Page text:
Monday, May 27, 2024 May 27, 2024
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A Robot at Target Painted My Nails

The new Clockwork Robot machine—set up in three North Texas-area Targets—will give you a “minicure” in about 10 minutes.
Courtesy of Clockwork Robot

Recently, I dedicated an entire evening to my fingernails. I drove to Target to buy supplies, then headed home for a three-hour ordeal. I filed then soaked my grown-out dip-powder manicure in acetone. I waited for seven layers of nail strengthener, polish, and topcoat to dry. 

Not long after, my coworker forwarded me an email about a new robot at Target that’ll paint your nails for you in 10 minutes. “I really think we should go try this … for science,” she wrote. I agreed. I booked an appointment online for a Clockwork Robot “minicure” that next Sunday. 

Clockwork founders Renuka Apte and Aaron Feldstein* began exploring the idea of a robot manicure near the end of 20181. “Renuka saw that there was a pain point that she was personally struggling with,” says Mara McCune, Clockwork’s chief marketing officer. “And it was time consuming and expensive beauty services.” 

She wasn’t wrong. Depending on how complicated your manicure is, it can take 30 minutes up to multiple hours to get it done at a salon. The average cost of a basic salon manicure in 2019 was $22.75. That number increases steeply for acrylic and gel polishes, not to mention nail art, hand massages, and other add-ons. That simple dip-polish manicure I’d gotten, which only involved one color, cost about $50 before tip at a local salon. 

But Clockwork, which is also located in two other Fort Worth Targets, isn’t trying to compete with those types of manicures, McCune says. “We’re not comparing ourselves to a traditional manicure at a salon.”

Instead, they focus on expediency for their “minicures.” You shape, file, and prep your nails ahead of your appointment. Then they paint your nails in about 10 minutes. The service itself is cheap, too—only $10. New customers pay $8.

The robot used 3-D imaging to paint little rings of polish on my nail in under a minute.

On the day of my appointment, I headed to the Medallion Center Target on Northwest Highway. There were already people crowded around the square black robot when I walked over. As I sat down in the chair, even more showed up. A grandmother and her young granddaughter. A teenager and her mother. Shoppers browsing the beauty aisles. “Look, she’s doing it!” they said. They asked if they could watch. I said sure. After all, this was for science. 

The onsite attendant had me pick my polish. Clockwork offers 28 colors, McCune says, from brands like Essie and Salon Perfect, plus a few proprietary polishes. I chose a shimmery champagne color from OPI. Then, the attendant explained to me and the crowd how the machine worked.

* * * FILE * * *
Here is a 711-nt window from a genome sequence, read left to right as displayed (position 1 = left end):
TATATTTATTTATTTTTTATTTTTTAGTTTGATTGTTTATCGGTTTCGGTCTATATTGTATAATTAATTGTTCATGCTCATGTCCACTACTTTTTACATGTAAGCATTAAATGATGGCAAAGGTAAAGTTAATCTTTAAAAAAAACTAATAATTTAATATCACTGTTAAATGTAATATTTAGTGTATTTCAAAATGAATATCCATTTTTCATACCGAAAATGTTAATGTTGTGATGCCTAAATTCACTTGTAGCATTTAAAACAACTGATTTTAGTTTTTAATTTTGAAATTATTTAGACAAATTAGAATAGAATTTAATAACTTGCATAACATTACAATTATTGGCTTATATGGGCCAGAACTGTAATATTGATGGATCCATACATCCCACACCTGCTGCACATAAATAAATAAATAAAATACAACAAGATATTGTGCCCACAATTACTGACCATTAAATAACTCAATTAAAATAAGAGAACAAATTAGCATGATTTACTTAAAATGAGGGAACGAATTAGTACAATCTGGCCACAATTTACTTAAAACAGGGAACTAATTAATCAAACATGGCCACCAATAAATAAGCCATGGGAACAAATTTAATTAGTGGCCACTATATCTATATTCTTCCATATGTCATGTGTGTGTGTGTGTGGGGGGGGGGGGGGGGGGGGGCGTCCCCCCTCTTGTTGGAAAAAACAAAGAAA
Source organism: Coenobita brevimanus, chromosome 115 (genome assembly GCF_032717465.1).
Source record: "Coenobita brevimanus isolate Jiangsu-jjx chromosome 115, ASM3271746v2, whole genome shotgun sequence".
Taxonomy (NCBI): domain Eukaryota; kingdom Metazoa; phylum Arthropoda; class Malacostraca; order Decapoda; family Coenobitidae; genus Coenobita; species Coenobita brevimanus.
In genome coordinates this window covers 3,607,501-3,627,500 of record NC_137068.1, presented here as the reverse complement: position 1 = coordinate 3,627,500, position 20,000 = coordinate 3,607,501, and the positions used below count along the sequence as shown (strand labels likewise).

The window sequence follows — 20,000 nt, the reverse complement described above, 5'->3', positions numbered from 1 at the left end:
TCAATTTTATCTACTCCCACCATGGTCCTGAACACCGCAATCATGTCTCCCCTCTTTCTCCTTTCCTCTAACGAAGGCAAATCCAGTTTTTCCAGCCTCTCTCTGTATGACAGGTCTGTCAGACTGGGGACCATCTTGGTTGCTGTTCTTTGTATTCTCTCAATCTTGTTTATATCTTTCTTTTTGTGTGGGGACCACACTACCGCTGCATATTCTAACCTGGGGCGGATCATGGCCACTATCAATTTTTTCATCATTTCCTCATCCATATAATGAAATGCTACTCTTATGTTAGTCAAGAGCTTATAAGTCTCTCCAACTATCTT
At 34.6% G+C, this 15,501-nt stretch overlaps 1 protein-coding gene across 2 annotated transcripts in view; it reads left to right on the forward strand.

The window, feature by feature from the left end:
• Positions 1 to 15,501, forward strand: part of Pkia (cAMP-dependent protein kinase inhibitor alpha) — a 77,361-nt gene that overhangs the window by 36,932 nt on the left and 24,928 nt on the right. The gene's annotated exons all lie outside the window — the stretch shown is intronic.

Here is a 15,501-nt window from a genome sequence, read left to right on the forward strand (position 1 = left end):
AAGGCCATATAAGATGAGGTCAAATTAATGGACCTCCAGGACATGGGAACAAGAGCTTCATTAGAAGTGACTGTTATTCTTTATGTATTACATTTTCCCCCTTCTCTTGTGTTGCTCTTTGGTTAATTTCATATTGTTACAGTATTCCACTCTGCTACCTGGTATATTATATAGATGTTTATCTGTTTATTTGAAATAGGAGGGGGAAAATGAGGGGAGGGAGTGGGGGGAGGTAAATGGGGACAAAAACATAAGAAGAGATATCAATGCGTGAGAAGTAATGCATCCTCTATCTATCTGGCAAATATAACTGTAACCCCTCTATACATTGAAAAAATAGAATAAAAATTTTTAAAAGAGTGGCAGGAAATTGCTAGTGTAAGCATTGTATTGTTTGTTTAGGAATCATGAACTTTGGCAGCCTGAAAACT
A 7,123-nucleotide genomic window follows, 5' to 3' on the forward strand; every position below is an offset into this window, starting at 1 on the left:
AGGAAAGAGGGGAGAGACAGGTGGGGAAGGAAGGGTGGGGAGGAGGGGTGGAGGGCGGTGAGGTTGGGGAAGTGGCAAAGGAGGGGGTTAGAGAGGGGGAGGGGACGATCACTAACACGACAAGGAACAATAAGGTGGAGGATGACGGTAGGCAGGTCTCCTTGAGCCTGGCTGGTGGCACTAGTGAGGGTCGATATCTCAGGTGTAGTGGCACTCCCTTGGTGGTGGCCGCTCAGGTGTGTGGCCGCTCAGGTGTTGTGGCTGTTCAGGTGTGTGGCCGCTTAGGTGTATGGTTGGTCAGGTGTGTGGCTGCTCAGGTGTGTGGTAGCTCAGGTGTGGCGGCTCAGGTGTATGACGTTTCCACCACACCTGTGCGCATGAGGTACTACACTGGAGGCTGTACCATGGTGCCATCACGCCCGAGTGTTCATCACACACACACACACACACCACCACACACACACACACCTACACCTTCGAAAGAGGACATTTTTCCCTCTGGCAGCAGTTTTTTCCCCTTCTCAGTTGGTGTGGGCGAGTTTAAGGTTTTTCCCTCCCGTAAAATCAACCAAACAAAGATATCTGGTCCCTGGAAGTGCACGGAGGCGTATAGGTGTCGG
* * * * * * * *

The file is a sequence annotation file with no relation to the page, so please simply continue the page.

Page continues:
It uses 3-D cameras and AI to identify your fingernail’s shape and to “safely, quickly, and accurately paint your nails,” McCune says. The robot has a hand rest with a little strap to hold whatever finger its painting still. If you wiggle or flinch, the machine stops. I stuck my thumb in first, and the machine flashed, taking photos. Then, an arm with a narrow tip came down and drew little rings of polish on my nail until it was all covered. It was mesmerizing to watch. When the machine was done with my first hand, one woman from the crowd inspected my fingers. “It looks good,” she said. 

From start to finish, my appointment took about 15 minutes—I bumped my hand and had to redo a couple of nails. Plus, the attendant did touchups on my nails to even out coverage. They didn’t have a nail drying machine, common at most salons, but she added a quick-dry serum on the paint. The attendant told me it would take about 10 minutes for the paint to dry but wait about 15 minutes to put my hands in pockets. 

While my nails did dry after 15 minutes, I found it took even longer for them to completely harden. The 100-degree heat outside didn’t help. They got scratched within an hour, as I ran other errands, but I was able to cover it up by molding the still-somewhat tacky polish over it. McCune recommends adding a topcoat when you get home, which I did. The machine’s manicure “can last anywhere from four to seven days, just as a regular polish would,” she says. I took my polish off after a week, when it started to chip.

Overall, I enjoyed my science experiment experience. The robot was novel and a fun summer activity. I can see parents taking their tweens here to get their nails done—right now, you must be at least 13 to participate—instead of an expensive salon.

It’s a great resource if you need your nails painted quickly before an event—just be sure to book online ahead of time. I don’t see it replacing my love for dip-powder manicures anytime soon. It’s not the best manicure I’ve ever received in my life, but it looked nice, and it really was fast.

Ten minutes versus my three-hour ordeal at home? That’s hard to beat. 

*A previous version of the story misidentified one of the founders. This has been corrected.


Catherine Wendlandt

Catherine Wendlandt

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Catherine Wendlandt is the online associate editor for D Magazine’s Living and Home and Garden blogs, where she covers all…